We have already understood the theory of what a dApp is in the last blog post. The focus of this blog post would be to build a simple e-voting decentralized web application. In the previous blog, we coded our own private Ethereum blockchain on our system.
Part-2: Deploying a Smart Contract and Getting Started with dApp Development
We have already understood the theory of what a dApp is in the last blog post. The focus of this blog post would be to build a simple e-voting decentralized web application.
In the last blog, we coded our own private Ethereum blockchain on our system. While it was necessary to understand the procedure and basic commands, it won't be needed always.
What is Ganache?
Ganache is a tool that can quickly fire up a personal Ethereum blockchain with 10 accounts which you can use to run tests, execute commands, and inspect state while controlling how the chain operates.
1. Download and Install Ganache:
We have already understood the theory of what Solidity is, what Smart Contracts are and what web3.js is in the last blog post. Now let's try to compile and deploy a Smart Contract.
2. Download the Smart Contract Solidity file Voting.sol:
We will be requiring Node.js runtime and npm package manager for our current task.
3. Download Node.js:
4. Install web3.js library and Solidity Compiler using npm. Run the following command in your terminal:
npm install -g web3 solc
Now let's compile your Smart Contract!
5. Create a folder named evoting and paste Voting.sol in it.
6. Open the terminal in the evoting folder. For windows users, type in the following command in your terminal:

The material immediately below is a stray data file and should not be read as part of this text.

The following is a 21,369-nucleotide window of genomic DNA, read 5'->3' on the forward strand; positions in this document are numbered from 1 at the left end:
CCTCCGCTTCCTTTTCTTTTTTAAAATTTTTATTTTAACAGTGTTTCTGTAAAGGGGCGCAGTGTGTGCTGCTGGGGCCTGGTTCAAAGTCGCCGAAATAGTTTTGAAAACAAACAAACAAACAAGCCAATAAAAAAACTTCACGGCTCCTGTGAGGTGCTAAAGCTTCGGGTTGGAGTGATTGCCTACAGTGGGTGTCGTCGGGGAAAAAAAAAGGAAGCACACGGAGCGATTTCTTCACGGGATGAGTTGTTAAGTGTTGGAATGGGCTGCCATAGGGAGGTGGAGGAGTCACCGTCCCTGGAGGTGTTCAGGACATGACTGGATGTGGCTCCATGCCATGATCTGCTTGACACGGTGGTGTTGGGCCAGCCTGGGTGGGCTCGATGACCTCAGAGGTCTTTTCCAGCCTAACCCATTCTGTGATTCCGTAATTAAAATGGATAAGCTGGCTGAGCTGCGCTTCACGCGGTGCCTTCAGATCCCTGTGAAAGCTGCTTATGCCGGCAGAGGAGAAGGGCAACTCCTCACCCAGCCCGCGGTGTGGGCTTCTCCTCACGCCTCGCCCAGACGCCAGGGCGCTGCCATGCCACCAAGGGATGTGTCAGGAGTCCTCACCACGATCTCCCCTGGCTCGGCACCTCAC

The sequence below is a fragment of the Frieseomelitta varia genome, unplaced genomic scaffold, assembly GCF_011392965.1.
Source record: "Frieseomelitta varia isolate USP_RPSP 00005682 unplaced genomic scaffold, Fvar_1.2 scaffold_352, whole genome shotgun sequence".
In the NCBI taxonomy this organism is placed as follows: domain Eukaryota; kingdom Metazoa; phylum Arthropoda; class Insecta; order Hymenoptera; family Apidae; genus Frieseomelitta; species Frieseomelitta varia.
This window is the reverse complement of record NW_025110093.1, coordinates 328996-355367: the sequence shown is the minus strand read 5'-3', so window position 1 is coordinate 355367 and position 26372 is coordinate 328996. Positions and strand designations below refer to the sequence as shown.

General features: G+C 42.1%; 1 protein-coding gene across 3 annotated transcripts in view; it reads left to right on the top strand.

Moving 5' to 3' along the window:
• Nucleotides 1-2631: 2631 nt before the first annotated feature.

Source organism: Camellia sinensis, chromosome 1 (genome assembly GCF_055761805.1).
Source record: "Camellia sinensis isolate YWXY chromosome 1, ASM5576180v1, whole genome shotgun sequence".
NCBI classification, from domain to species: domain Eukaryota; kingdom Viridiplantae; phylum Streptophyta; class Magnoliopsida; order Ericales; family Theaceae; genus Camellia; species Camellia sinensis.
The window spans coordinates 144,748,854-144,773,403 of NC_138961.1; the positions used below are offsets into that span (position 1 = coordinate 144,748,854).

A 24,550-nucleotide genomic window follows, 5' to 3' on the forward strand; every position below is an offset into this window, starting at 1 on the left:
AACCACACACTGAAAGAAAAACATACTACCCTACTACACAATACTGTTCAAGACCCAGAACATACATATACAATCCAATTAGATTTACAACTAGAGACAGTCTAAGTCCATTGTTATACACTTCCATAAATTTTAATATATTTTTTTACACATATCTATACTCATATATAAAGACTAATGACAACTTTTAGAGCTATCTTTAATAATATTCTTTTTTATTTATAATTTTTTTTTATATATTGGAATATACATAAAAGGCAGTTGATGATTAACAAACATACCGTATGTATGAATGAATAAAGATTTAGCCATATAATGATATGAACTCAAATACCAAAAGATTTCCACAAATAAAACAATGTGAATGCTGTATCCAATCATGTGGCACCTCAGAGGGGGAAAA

7. Then type in the following command in your terminal to compile your smart contract:
solcjs --bin --abi Voting.sol
This will generate 2 new files in your evoting folder:
Voting_sol_Voting.bin: This is the bytecode you get when the source code in Voting.sol is compiled. This is the code that will be deployed to the blockchain.
Voting_sol_Voting.abi: This is an interface or template of the contract (called abi) which tells the contract user what methods are available in the contract. Whenever you have to interact with the contract in the future, you will need this abi definition.
Now let's deploy your Smart Contract and interact with it using the Web3 library.
8. Start Ganache and choose "Quickstart" to setup your private ethereum blockchain in a single click!
9. Type in the following commands in your terminal:
Web3 = require('web3')
bytecode = fs.readFileSync('Voting_sol_Voting.bin').toString()
abi = JSON.parse(fs.readFileSync('Voting_sol_Voting.abi').toString())
deployedContract = new web3.eth.Contract(abi)
listOfCandidates = ['BJP', 'Congress', 'NOTA']
//Replace from: "address" to any 1 of the 10 given in your ganache
arguments: [listOfCandidates.map(name => web3.utils.asciiToHex(name))]
gasPrice: web3.utils.toWei('0.00003', 'ether')
deployedContract.options.address = newContractInstance.options.address;
10. The output of the last step is the address of your smart contract. Copy it.
11. Download index.js from:
Paste it in your evoting folder.
Open it and update it with your contract address.
12. Download index.html from:
Paste it in your evoting folder.
13. Open index.html and try voting.
Every time you vote for a candidate, you get back a transaction id. This transaction id is the proof that this transaction occurred and you can refer back to this at any time in the future. This transaction is immutable. This immutability is one of the big advantages of blockchains such as Ethereum.
We will learn more about smart contracts in the later parts of this blog series, so don't worry right now if you don't understand how the Smart Contract Solidity code actually works. You are not expected to understand it right now. Believe me, if you were able to get your first dApp up and runing, it's huge for now! Give yourselves a pat on the back!
If you have any doubts, feel free to ask in the comment section and stay tuned for the next part.